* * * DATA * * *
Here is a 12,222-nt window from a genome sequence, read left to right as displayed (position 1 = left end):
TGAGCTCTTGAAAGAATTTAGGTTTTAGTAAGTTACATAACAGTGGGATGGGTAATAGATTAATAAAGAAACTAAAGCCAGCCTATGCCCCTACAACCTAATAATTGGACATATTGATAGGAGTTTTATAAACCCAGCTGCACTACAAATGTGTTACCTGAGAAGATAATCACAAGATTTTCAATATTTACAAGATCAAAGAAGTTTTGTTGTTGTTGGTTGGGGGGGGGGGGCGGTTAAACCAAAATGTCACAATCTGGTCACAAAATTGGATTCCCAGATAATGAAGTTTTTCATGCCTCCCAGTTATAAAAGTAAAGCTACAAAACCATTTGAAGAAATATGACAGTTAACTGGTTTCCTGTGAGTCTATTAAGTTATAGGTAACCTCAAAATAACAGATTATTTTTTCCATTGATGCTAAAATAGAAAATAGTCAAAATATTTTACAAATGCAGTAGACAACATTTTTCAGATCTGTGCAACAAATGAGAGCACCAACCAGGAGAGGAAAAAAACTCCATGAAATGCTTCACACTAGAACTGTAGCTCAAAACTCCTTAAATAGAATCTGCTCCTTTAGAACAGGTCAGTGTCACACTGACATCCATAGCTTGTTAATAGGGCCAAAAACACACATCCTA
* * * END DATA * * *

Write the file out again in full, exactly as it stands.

Here is a 12,222-nt window from a genome sequence, read left to right as displayed (position 1 = left end):
TGAGCTCTTGAAAGAATTTAGGTTTTAGTAAGTTACATAACAGTGGGATGGGTAATAGATTAATAAAGAAACTAAAGCCAGCCTATGCCCCTACAACCTAATAATTGGACATATTGATAGGAGTTTTATAAACCCAGCTGCACTACAAATGTGTTACCTGAGAAGATAATCACAAGATTTTCAATATTTACAAGATCAAAGAAGTTTTGTTGTTGTTGGTTGGGGGGGGGGGGCGGTTAAACCAAAATGTCACAATCTGGTCACAAAATTGGATTCCCAGATAATGAAGTTTTTCATGCCTCCCAGTTATAAAAGTAAAGCTACAAAACCATTTGAAGAAATATGACAGTTAACTGGTTTCCTGTGAGTCTATTAAGTTATAGGTAACCTCAAAATAACAGATTATTTTTTCCATTGATGCTAAAATAGAAAATAGTCAAAATATTTTACAAATGCAGTAGACAACATTTTTCAGATCTGTGCAACAAATGAGAGCACCAACCAGGAGAGGAAAAAAACTCCATGAAATGCTTCACACTAGAACTGTAGCTCAAAACTCCTTAAATAGAATCTGCTCCTTTAGAACAGGTCAGTGTCACACTGACATCCATAGCTTGTTAATAGGGCCAAAAACACACATCCTA